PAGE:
Last week we explored the unwritten law that Science Fiction Is Supposed To Be Real, the first of several Science Fiction taboos I have come across and why I believed writers should ignore it. This week I’d like to take a look at the second of these taboos – Third Person Omniscient and share my thoughts on why I think more writers, especially Science Fiction writers, should use it.
Third Person Omniscient means that the narrator can see what’s going through any character’s head, and can dart about as the story requires. In essence, God is telling the story. God sees all and knows all and so does the reader.
Here is the second Science Fiction Taboo Writers Should Break
NO Third Person Omniscient
The reasons not to write third person omniscient are innumerable, and quite valid. Writing from this perspective is extremely difficult to get right and really easy to get magnificently, hilariously wrong. Trust me, I know from experience.
Third person omniscient was the go-to for many writers of classic literary and science fiction for many years. In recent years, however, fiction writers have opted for first person or limited third — in which only one person at a time gets to be a viewpoint character.
Here’s why I think this Science Fiction Taboo needs to be broken.
A really well-done third person omniscient can be an amazing story. Douglas Adams did a spectacular job with his 1979 Hitchhiker’s Guide to the Galaxy. In it, he freely lets you know what the characters are thinking at any given moment. It was so popular that it spawned a 1981 BBC Television series as well as a 2005 movie.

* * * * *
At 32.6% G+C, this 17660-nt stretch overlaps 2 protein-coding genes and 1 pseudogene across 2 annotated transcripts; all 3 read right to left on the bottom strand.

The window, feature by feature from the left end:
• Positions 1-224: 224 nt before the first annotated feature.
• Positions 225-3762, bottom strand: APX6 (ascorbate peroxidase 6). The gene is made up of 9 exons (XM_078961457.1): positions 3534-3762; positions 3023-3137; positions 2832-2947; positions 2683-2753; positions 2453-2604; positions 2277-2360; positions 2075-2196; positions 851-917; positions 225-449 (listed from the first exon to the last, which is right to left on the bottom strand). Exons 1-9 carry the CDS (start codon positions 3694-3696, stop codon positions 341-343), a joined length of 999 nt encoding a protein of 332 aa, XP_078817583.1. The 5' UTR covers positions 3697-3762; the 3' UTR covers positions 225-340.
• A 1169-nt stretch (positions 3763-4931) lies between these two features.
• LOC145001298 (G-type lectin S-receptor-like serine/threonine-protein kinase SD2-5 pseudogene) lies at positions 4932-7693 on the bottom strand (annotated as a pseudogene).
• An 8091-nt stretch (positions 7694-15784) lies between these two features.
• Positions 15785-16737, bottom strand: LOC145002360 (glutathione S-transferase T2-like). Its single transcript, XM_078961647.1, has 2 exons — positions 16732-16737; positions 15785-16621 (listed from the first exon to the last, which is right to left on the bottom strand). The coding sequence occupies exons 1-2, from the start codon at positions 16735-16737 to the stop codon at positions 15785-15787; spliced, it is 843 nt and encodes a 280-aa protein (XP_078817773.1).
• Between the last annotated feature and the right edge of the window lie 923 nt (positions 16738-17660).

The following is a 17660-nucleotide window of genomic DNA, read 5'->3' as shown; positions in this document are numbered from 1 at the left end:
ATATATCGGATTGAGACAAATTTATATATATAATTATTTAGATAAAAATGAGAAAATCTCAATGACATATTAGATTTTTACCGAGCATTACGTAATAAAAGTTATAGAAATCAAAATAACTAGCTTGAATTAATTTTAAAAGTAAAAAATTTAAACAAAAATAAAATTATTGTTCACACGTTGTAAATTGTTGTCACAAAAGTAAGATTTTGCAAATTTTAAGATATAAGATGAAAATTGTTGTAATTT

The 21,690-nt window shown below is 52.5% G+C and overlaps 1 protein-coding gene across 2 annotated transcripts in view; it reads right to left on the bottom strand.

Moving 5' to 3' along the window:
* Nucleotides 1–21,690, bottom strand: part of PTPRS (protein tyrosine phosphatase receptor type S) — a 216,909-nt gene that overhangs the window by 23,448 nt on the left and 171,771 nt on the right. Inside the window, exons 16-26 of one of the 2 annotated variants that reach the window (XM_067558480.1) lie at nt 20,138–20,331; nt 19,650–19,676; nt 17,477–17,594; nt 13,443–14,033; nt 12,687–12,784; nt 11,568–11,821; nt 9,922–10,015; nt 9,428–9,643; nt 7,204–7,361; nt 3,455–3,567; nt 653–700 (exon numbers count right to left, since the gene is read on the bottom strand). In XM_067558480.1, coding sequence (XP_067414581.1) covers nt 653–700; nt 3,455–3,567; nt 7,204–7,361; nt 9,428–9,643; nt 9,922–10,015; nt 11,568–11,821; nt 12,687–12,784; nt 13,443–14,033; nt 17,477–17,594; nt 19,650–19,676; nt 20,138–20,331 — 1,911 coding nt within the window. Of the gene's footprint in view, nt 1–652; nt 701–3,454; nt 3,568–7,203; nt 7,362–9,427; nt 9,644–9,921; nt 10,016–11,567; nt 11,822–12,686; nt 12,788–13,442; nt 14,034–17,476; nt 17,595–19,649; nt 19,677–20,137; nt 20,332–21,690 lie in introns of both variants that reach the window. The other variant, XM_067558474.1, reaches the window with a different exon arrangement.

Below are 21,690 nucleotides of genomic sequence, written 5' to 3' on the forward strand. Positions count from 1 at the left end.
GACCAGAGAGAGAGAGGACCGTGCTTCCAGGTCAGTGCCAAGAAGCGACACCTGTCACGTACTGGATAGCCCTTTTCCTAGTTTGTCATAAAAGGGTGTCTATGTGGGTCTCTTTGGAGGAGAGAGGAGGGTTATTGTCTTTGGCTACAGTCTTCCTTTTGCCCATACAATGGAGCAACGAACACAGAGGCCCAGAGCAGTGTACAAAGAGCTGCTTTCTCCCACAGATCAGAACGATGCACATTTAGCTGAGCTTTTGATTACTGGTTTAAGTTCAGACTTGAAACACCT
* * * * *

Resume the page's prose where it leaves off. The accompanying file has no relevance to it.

“Stranger Than Fiction”, the 2006 movie starring Will Ferrell is another example of a well-done third person omniscient. Granted, it is a movie and not a book; however, the point is the same – done well, third person omniscient can be a wonderful and engaging way to weave a story’s tapestry.
Here are a few reasons why you might want to reconsider writing a third person omniscient point of view. These are from an article by Charlie Jane Anders entitled “How to Write an Omniscient Narrator If You’re Not Actually Omniscient Yourself”. She gives great examples of each of these points, so read the full article – it’s definitely worth your time.
- It’s easier to be funny with third person omniscient.
- It lets you info-dump (stay tuned for an up-coming blog).
- It gives you versatility.
- You can have a narrator with a personality.
- It lets you tell stories about more than one person.
What do you think? Is it okay to use third person omniscient? Would you write a story using this method?
I’d love to hear your thoughts. You can leave leave a comment here…